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The multiple unit auction with variable supply

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  • Yvan Lengwiler

Abstract

The theory of multiple unit auctions traditionally assumes that the offered quantity is fixed. I argue that this assumption is not appropriate for many applications because the seller may be able and willing to adjust the supply to the bidding. In this paper I address this shortcoming by analyzing a multi-unit auction game between a monopolistic seller who can produce arbitrary quantities at constant unit cost, and oligopolistic bidders. I establish the existence of a subgame-perfect equilibrium for price discriminating and for uniform price auctions. I also show that bidders have an incentive to misreport their true demand in both auction formats, but they do that in different ways and for different reasons. Furthermore, both auction formats are inefficient, but there is no unambiguous ordering among them. Finally, the more competitive the bidders are, the more likely the seller is to prefer uniform pricing over price discrimination, yet increased competition among bidders may or may not enhance efficiency.

Suggested Citation

  • Yvan Lengwiler, 1998. "The multiple unit auction with variable supply," Finance and Economics Discussion Series 1998-28, Board of Governors of the Federal Reserve System (U.S.).
  • Handle: RePEc:fip:fedgfe:1998-28
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    References listed on IDEAS

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    1. Nautz, D., 1995. "Optimal bidding in multi-unit auctions with many bidders," Economics Letters, Elsevier, vol. 48(3-4), pages 301-306, June.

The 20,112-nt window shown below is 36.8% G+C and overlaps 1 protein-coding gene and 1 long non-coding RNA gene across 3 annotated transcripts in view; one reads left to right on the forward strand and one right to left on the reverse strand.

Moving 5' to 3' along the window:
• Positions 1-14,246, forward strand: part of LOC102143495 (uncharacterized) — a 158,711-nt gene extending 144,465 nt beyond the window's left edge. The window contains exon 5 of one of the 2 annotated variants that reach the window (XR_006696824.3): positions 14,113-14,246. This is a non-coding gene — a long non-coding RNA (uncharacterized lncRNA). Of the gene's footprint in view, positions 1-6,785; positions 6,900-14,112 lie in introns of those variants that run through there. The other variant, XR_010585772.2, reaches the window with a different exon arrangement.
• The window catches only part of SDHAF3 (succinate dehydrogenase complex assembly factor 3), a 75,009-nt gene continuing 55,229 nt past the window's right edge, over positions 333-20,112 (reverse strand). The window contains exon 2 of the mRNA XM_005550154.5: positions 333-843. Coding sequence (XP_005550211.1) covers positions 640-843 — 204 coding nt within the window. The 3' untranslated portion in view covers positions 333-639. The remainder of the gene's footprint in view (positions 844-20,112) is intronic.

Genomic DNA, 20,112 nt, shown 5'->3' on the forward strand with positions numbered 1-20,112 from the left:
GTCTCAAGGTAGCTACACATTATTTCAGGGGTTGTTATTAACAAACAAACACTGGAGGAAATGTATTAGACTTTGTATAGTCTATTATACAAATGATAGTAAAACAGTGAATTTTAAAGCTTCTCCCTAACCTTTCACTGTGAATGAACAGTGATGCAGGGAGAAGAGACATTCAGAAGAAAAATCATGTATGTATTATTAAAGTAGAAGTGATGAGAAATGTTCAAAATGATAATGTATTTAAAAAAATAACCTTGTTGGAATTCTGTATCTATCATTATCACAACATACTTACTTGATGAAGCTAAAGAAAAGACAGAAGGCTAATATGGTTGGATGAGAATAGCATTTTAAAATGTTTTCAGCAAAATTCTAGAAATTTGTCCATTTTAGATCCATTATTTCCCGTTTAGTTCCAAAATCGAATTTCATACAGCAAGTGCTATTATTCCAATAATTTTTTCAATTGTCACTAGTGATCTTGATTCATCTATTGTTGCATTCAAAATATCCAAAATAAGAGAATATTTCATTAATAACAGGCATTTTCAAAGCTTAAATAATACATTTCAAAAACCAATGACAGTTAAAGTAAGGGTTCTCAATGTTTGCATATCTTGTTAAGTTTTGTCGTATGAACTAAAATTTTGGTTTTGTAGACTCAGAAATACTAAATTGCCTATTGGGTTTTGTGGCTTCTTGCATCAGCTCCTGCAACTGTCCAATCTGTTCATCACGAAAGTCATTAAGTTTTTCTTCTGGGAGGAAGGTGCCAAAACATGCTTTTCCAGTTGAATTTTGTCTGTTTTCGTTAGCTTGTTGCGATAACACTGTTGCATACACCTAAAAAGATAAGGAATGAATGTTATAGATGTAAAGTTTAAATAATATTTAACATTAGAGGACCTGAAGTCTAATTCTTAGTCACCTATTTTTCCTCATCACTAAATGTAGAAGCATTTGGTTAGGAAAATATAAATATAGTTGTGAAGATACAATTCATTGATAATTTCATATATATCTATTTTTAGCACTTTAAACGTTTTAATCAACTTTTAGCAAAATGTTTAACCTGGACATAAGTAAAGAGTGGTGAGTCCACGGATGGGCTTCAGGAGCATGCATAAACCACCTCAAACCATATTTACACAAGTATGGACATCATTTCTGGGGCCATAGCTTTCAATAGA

2. Lawrence M. Ausubel & Peter Cramton & Marek Pycia & Marzena Rostek & Marek Weretka, 2014. "Demand Reduction and Inefficiency in Multi-Unit Auctions," Review of Economic Studies, Oxford University Press, vol. 81(4), pages 1366-1400.
    3. Menezes F. M. & Monteiro, P. K., 1996. "Existence of equilibrium in a descriminatory price auction," Mathematical Social Sciences, Elsevier, vol. 31(1), pages 60-61, February.
    4. Robert G. Hansen, 1988. "Auctions with Endogenous Quantity," RAND Journal of Economics, The RAND Corporation, vol. 19(1), pages 44-58, Spring.
    5. V. V. Chari & Robert J. Weber, 1992. "How the U.S. Treasury should auction its debt," Quarterly Review, Federal Reserve Bank of Minneapolis, issue Fall, pages 3-12.
    6. Tenorio, Rafael, 1997. "On Strategic Quantity Bidding in Multiple Unit Auctions," Journal of Industrial Economics, Wiley Blackwell, vol. 45(2), pages 207-217, June.
    7. Ian Gale, 1994. "Competition for scarce inputs: the case of airport takeoff and landing slots," Economic Review, Federal Reserve Bank of Cleveland, issue Q II, pages 18-25.
    8. Nautz, D. & Wolfstetter, E., 1997. "Bid shading and risk aversion in multi-unit auctions with many bidders," Economics Letters, Elsevier, vol. 56(2), pages 195-200, October.
    9. Draaisma, Teun & Noussair, Charles, 1997. "Optimal bidding in a uniform price auction with multi-unit demand1," Economics Letters, Elsevier, vol. 56(2), pages 157-162, October.
    10. Hans Haller & Yvan Lengwiler, 1998. "A discrete model of discriminatory price auctions - an alternative to Menezes-Monteiro," Finance and Economics Discussion Series 1998-08, Board of Governors of the Federal Reserve System (U.S.).
    11. Noussair, Charles, 1995. "Equilibria in a Multi-object Uniform Price Sealed Bid Auction with Multi-unit Demands," Economic Theory, Springer;Society for the Advancement of Economic Theory (SAET), vol. 5(2), pages 337-351, March.
    12. Back, Kerry & Zender, Jaime F, 1993. "Auctions of Divisible Goods: On the Rationale for the Treasury Experiment," Review of Financial Studies, Society for Financial Studies, vol. 6(4), pages 733-764.
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    Keywords

    Auctions ; Supply and demand;

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